Responding to the initiative of coroners in Australia, the National Injury Surveillance Unit agreed to undertake a feasibility study for a national coronial information system. This paper contains the results of this investigation.

Major findings

  • Current coronial information systems are not able to provide the quality of information or efficient access to information which is required by both the coroners and major users of coronial data. They are mainly paper-based, have few systematic ways of indexing data and vary in terms of detail and quality of information
  • There is a commitment by coroners to the development of a better information system and the sharing of this information with appropriate, interested parties.
  • Development is limited by lack of resources, lack of familiarity with and access to modem computer technology in many jurisdictions, and a fragmented approach by the many users of information.
  • There is a need to develop a systematic way of investigating and recording information about deaths, taking into account the needs of major users of information, and using systematic coding procedures.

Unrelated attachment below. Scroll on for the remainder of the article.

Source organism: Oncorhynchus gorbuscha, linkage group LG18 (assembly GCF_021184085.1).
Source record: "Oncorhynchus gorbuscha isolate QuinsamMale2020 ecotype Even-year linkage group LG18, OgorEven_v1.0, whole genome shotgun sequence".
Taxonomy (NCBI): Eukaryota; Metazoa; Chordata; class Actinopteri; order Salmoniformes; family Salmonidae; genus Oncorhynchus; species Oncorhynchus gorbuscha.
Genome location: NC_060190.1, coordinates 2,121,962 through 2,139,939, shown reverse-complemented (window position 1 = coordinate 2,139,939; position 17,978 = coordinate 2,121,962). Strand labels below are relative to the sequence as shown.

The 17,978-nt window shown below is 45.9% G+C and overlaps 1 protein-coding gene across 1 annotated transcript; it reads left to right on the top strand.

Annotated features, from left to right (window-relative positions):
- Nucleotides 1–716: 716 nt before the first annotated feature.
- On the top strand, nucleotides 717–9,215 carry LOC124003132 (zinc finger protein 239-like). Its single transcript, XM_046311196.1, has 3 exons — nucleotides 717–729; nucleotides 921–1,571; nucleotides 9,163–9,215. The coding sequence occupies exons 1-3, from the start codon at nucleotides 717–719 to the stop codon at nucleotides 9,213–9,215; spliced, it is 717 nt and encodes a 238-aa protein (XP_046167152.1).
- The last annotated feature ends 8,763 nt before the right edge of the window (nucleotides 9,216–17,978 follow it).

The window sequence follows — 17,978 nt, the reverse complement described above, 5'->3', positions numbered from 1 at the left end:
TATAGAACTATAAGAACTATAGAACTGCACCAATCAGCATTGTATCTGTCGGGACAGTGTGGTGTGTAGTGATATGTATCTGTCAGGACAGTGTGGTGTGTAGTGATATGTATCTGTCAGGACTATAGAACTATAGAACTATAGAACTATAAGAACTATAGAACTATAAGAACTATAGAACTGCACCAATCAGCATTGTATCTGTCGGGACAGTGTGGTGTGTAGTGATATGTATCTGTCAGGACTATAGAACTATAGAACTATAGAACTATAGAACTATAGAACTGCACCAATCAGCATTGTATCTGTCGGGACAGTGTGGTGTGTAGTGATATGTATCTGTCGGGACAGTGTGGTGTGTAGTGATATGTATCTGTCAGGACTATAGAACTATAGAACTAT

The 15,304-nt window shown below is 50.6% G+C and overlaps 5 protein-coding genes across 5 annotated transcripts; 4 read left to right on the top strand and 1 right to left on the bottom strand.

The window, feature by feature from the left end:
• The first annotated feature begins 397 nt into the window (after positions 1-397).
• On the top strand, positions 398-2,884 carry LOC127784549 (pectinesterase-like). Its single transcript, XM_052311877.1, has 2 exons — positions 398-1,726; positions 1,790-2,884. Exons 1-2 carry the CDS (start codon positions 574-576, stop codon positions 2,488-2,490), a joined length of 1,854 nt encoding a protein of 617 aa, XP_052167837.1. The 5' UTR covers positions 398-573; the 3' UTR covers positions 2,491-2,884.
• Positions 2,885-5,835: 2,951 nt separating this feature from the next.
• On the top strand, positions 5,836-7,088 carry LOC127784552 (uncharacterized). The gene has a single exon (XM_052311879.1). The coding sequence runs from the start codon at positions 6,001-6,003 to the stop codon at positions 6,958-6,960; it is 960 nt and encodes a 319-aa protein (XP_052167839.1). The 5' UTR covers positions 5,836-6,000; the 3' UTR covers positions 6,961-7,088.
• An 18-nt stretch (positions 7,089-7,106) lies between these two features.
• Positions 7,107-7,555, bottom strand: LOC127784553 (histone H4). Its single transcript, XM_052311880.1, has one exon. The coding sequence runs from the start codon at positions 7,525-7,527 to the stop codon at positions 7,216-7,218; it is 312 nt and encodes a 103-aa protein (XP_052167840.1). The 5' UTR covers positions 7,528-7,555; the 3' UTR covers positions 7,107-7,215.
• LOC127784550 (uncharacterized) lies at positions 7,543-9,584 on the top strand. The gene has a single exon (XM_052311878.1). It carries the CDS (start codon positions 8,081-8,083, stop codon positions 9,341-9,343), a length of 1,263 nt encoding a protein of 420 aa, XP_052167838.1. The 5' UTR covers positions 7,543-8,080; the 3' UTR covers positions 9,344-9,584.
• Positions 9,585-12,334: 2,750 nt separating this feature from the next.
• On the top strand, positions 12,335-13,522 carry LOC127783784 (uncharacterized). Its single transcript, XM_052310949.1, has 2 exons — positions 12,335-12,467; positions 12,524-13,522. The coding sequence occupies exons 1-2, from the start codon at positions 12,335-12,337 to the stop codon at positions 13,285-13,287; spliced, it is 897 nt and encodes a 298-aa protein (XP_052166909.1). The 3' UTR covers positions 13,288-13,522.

• Major users expend a great deal of effort and large amounts of money accessing coronial data. Much of this is due to the way in which records are stored and a lack of appropriate indexing systems. Even where information from coroners is coded by external agencies, the resulting indexing systems are not provided to the coroner for use in the performance of coronial duties.
  • Reallocation of these resources to an efficient computerised system would allow ongoing operation of the system with increased utility of coronial information to all users.
  • The estimated maximum cost of establishing the system is approximately $270,000. Annual running costs would be around $210,000. Use and upgrading of existing facilities should reduce these costs.
  • A national coronial information system will contribute significantly to planning the prevention of death and injury. This has the potential to produce major reductions in the costs of injury to Australian society.